Speaking of “Islamofascism,” Marc Lynch picks up on this recurring error in his very thorough review of Paul Berman’s Flight of the Intellectuals:
Many of the valuable debates that The Flight of the Intellectuals could have sparked are drowned out by Berman’s ludicrous efforts to construct an intellectual and organizational genealogy linking Nazi Germany and contemporary Islamism. His insistence on the usefulness of the concept of “Islamic fascism” — despite the fact that virtually all Muslims consider it a profound insult to their faith and identity — is one of the surest clues to his indifference to Muslim reality in favor of intellectual gamesmanship.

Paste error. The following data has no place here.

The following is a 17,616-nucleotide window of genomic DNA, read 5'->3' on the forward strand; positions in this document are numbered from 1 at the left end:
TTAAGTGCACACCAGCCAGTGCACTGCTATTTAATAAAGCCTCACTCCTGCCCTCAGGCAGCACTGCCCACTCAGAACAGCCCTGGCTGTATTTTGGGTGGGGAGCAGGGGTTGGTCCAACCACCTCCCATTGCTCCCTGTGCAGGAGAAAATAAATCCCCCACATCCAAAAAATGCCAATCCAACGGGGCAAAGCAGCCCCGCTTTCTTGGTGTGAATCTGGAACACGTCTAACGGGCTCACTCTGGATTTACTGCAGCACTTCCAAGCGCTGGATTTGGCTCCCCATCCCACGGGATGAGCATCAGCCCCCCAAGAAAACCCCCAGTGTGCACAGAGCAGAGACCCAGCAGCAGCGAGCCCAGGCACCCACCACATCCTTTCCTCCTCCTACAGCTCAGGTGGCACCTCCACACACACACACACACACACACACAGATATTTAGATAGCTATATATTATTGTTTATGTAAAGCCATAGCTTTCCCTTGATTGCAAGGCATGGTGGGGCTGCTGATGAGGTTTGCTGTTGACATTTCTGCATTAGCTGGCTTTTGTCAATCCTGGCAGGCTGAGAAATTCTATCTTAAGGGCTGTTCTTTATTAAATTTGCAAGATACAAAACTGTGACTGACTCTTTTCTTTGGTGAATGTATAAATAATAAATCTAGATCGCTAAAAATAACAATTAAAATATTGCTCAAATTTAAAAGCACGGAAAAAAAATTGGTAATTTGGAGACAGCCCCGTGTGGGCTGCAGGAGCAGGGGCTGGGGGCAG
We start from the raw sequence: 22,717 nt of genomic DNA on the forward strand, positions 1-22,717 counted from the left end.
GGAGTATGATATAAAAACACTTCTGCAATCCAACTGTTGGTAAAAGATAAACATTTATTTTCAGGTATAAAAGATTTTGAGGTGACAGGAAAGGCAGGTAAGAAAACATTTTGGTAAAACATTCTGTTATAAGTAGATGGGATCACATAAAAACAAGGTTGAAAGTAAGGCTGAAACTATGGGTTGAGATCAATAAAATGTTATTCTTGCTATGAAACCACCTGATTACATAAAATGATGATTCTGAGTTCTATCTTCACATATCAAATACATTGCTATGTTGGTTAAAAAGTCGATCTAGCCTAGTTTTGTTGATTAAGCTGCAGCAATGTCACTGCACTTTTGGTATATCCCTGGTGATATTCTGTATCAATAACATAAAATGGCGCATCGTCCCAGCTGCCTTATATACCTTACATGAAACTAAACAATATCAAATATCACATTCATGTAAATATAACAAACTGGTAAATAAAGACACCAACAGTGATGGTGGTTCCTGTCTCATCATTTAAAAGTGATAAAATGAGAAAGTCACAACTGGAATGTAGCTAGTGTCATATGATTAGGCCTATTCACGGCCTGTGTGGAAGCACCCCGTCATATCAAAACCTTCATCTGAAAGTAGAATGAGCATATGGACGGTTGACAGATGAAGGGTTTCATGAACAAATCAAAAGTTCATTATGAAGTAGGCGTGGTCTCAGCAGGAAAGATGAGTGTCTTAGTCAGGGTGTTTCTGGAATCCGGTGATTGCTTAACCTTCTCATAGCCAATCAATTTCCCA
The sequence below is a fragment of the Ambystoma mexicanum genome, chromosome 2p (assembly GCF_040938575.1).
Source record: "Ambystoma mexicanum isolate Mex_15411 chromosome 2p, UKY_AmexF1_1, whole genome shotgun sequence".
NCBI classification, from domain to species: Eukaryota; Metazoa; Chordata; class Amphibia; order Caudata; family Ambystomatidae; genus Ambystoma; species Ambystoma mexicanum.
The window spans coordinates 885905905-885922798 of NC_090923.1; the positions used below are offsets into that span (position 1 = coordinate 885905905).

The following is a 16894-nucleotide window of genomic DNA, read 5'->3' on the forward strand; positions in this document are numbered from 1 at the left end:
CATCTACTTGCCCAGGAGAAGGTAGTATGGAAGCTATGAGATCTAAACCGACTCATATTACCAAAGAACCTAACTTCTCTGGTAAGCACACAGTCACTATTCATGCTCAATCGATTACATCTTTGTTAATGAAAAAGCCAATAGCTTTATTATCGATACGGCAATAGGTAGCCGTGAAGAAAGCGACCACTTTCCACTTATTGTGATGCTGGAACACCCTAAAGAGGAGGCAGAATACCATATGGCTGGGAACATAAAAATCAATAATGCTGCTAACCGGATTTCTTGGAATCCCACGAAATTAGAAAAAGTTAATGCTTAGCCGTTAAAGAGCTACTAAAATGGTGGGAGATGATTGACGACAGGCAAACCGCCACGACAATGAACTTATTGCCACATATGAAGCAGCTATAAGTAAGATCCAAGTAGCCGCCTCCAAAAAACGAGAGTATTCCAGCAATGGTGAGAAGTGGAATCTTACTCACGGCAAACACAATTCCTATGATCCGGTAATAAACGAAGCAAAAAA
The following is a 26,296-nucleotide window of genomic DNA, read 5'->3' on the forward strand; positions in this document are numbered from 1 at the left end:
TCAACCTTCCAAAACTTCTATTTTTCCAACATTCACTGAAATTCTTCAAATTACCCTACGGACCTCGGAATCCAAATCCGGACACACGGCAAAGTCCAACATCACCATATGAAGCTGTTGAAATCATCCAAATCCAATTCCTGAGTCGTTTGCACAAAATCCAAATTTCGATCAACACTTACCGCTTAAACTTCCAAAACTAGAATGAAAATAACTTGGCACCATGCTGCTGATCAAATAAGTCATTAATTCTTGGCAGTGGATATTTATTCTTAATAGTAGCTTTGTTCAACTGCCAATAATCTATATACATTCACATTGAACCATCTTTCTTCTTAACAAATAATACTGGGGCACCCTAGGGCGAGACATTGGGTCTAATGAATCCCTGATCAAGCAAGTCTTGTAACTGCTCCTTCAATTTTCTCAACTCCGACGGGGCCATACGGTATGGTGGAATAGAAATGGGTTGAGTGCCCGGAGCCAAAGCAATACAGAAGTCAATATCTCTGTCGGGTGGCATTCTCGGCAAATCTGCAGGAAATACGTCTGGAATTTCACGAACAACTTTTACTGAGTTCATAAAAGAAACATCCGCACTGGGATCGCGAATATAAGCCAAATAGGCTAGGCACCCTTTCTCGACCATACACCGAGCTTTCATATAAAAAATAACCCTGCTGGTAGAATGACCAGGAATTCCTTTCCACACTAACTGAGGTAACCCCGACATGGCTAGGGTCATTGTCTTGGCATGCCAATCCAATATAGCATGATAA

For the last three years at least, I have been railing against the complete stupidity of the term Islamofascism and all such related concepts. It is ludicrous to keep trying to tie modern Islamist movements to fascism, but there seems to be some sort of compulsion among anti-jihadists such as Berman to keep recycling this claim, if only to defy the “apologists” they think they are so brilliantly chastising. As I was suggesting in my 2007 column, the attempts to blur the differences between Islamists and then to link Islamists to Nazis are obviously not aimed at understanding the groups in question, but they are intended to vilify and tar all of them with ideological association with a movement everyone loathes. It is an exercise in propaganda and political mobilization instead of analysis, and so it is little surprise that the analysis written in support of it is so shoddy. Perhaps the most important thing the confusion between Islamism and fascism does is to grossly inflate the power and threat from Islamism to Western countries and to frame any remotely accommodating approach towards Muslim countries or Muslim communities in the West as “appeasement” and “surrender” on par with making concessions to Hitler.